19 Responses to “News On Mokele-Mbembe Research”

  1. SIRUPAPERS responds:

    I really want one of these expeditions to come back with something solid, Mokele-Mbembe has long been my favorite cryptid. Even more than Bigfoot or the Texas pterosaurs…well maybe the Texas pterosaurs are neck and neck, but long before I had ever heard of cryptozoology I was reading the stories of Mokele-Mbembe and hearing the first-hand accounts of missionaries coming in contact with the animal. But alas, the Congo is massive and we send few.

  2. lukedog responds:

    Gotta love possibilities of a large dinosaur living in Africa.The world would be a sadder place without this great land mystery possibility.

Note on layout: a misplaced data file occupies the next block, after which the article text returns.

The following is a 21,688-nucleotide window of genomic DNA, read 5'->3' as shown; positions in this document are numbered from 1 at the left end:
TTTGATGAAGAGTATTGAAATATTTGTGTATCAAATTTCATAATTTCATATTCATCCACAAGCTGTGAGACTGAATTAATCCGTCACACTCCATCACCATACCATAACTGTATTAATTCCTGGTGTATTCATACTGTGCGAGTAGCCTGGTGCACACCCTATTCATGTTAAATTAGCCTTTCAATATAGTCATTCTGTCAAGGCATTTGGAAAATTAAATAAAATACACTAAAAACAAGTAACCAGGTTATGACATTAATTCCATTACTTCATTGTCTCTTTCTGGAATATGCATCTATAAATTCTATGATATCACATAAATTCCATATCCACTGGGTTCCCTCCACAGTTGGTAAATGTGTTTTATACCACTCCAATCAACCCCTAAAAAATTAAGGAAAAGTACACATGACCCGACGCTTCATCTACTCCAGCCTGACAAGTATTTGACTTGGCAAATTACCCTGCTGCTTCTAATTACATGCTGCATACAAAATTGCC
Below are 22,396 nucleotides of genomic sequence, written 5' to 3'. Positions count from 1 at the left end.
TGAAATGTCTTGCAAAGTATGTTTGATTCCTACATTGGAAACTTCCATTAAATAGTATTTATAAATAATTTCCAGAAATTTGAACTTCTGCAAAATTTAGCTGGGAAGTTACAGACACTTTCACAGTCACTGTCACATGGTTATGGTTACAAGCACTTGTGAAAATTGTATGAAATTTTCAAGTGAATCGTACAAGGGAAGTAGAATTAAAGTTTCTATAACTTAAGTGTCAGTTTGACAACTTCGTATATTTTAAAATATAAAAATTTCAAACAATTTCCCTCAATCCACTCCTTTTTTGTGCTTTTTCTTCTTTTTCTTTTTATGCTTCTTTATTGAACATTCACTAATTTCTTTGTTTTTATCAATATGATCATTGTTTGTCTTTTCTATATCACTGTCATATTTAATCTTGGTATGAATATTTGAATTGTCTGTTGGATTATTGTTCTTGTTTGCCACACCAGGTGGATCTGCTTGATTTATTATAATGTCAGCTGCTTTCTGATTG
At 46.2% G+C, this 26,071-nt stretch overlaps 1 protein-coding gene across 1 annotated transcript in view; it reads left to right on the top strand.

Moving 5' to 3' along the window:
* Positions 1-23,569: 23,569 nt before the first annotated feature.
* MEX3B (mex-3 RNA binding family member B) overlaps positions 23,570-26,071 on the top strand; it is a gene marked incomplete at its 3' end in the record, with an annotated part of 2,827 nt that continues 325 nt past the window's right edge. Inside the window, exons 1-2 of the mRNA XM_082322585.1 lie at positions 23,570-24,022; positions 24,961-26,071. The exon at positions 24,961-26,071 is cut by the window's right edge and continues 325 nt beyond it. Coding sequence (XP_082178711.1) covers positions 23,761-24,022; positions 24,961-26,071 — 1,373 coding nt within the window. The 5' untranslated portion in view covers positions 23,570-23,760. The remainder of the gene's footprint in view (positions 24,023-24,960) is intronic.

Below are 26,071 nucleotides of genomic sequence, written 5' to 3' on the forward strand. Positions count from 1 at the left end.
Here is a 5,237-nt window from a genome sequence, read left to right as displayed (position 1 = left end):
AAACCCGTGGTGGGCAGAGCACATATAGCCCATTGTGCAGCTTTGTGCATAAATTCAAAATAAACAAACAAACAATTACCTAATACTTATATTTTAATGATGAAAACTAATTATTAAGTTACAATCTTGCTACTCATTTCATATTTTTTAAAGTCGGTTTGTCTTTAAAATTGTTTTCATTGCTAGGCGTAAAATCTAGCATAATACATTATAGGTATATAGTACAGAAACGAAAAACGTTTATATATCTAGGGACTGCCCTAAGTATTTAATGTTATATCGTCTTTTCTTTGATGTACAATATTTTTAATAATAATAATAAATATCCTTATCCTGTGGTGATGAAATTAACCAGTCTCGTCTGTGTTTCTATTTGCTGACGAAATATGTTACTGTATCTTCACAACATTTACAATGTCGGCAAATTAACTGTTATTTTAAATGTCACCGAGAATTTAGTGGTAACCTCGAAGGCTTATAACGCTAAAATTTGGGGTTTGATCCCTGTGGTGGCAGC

Why its existence could undo the Bible makes no sense to me.[being a practicing catholic] the Church has no Dogma on the age of the Earth or animals.[Just fell a little behind on the earth round thing]
    As for finding a living dinosaur, I thought my local Tutara Lizard qualified?

  3. Kronprinz_adam responds:

    I saw once an spanish program called “Cuarto Milenio” (4th Milennia), in which an independant spanish expedition was sent into the region. I compared the results with “Monster Quest”.

    1. In Monsterquest, natives drew in the sand some kind of brontosaurus…
    2. In Cuarto Milenio, the natives described a different animal, they rejected the brontosaurus and they described…a rhino-like animal.

    I suppose the programs interviewed people from different locations and maybe tribes. The theory of Cuarto Milenio, is that there was some kind of water rhino with horns living in Central Africa. They assumed, that Mokele Mbembe, according to the descriptions that “their” natives gave, was a water rhino more similar to asian rhinos.

    I think personally there have to be several large species, maybe going undiscovered in that region of Africa!!